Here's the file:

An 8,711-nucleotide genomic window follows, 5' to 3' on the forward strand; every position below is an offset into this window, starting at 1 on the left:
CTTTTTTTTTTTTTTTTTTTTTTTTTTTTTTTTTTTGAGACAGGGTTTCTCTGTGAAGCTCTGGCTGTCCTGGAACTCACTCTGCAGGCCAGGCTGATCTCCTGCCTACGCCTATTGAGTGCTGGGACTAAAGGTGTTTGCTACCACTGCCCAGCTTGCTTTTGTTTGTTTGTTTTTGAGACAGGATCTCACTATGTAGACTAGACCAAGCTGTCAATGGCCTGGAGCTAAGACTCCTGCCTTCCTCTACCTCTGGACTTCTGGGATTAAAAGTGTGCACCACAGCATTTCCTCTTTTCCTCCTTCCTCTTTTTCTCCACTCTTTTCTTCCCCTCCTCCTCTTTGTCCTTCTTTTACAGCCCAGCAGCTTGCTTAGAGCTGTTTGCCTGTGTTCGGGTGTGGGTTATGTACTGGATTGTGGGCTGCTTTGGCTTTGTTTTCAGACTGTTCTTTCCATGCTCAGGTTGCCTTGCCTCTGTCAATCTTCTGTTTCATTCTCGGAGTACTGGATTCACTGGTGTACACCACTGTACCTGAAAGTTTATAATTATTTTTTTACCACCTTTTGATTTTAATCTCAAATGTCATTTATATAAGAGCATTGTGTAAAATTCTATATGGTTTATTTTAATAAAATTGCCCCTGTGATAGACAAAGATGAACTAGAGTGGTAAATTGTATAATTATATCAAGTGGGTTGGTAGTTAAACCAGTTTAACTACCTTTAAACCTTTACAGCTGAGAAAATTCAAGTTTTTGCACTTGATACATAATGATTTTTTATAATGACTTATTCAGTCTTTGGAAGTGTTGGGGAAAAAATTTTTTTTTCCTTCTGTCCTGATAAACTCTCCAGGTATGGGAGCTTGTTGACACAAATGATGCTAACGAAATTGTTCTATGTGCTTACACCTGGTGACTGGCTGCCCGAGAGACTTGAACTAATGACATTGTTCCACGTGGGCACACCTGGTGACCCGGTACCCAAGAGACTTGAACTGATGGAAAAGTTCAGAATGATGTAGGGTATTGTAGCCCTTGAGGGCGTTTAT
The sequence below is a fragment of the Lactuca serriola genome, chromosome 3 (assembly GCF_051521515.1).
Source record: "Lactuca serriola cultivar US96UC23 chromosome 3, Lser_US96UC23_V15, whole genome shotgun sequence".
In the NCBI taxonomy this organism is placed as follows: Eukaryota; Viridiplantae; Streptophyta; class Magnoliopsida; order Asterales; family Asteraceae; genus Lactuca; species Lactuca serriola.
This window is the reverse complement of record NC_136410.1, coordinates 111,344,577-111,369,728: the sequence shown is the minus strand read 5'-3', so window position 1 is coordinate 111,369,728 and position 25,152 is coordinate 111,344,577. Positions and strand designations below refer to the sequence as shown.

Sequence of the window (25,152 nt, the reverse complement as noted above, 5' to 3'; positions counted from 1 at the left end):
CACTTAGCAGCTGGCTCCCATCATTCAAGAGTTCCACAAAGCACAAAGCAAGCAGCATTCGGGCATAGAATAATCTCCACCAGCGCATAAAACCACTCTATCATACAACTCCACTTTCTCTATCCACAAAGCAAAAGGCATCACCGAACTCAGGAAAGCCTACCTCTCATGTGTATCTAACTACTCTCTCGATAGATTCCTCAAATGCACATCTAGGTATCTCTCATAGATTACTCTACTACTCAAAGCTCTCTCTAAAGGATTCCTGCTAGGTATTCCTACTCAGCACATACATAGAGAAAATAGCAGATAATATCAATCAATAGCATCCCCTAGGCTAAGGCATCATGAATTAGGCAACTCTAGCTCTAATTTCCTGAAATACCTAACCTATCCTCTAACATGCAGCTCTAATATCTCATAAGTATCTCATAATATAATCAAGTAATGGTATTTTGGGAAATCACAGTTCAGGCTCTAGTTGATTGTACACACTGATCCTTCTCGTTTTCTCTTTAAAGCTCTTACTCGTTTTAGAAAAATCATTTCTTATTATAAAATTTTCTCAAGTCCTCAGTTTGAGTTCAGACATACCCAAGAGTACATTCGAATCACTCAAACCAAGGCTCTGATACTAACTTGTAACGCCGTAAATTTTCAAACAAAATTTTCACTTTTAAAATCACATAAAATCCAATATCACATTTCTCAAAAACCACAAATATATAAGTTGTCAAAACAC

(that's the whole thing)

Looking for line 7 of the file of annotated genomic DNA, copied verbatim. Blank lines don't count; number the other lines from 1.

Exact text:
Sequence of the window (25,152 nt, the reverse complement as noted above, 5' to 3'; positions counted from 1 at the left end):